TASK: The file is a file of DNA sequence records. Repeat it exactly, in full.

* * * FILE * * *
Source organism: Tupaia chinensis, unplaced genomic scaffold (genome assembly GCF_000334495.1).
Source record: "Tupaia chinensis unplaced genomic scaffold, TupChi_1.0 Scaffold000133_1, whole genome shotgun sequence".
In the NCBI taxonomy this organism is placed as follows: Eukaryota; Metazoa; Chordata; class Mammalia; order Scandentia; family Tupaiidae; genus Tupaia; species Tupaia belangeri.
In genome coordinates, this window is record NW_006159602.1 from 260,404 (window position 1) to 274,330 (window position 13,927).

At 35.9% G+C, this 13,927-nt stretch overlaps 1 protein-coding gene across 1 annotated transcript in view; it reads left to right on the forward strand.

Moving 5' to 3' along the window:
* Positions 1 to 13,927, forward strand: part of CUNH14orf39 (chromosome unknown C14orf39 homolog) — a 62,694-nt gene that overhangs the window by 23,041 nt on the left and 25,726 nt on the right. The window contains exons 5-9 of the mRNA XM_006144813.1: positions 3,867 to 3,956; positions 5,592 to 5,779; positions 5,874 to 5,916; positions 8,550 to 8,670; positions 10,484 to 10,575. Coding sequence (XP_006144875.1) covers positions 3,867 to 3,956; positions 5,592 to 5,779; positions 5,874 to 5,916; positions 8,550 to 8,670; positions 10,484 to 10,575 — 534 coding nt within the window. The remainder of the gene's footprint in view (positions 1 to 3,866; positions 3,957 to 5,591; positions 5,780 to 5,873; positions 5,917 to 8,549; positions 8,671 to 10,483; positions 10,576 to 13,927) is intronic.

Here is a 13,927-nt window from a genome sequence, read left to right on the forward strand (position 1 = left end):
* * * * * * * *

Source organism: Tupaia chinensis, unplaced genomic scaffold (genome assembly GCF_000334495.1).
Source record: "Tupaia chinensis unplaced genomic scaffold, TupChi_1.0 Scaffold000133_1, whole genome shotgun sequence".
In the NCBI taxonomy this organism is placed as follows: Eukaryota; Metazoa; Chordata; class Mammalia; order Scandentia; family Tupaiidae; genus Tupaia; species Tupaia belangeri.
In genome coordinates, this window is record NW_006159602.1 from 260,404 (window position 1) to 274,330 (window position 13,927).

At 35.9% G+C, this 13,927-nt stretch overlaps 1 protein-coding gene across 1 annotated transcript in view; it reads left to right on the forward strand.

Moving 5' to 3' along the window:
* Positions 1 to 13,927, forward strand: part of CUNH14orf39 (chromosome unknown C14orf39 homolog) — a 62,694-nt gene that overhangs the window by 23,041 nt on the left and 25,726 nt on the right. The window contains exons 5-9 of the mRNA XM_006144813.1: positions 3,867 to 3,956; positions 5,592 to 5,779; positions 5,874 to 5,916; positions 8,550 to 8,670; positions 10,484 to 10,575. Coding sequence (XP_006144875.1) covers positions 3,867 to 3,956; positions 5,592 to 5,779; positions 5,874 to 5,916; positions 8,550 to 8,670; positions 10,484 to 10,575 — 534 coding nt within the window. The remainder of the gene's footprint in view (positions 1 to 3,866; positions 3,957 to 5,591; positions 5,780 to 5,873; positions 5,917 to 8,549; positions 8,671 to 10,483; positions 10,576 to 13,927) is intronic.

Here is a 13,927-nt window from a genome sequence, read left to right on the forward strand (position 1 = left end):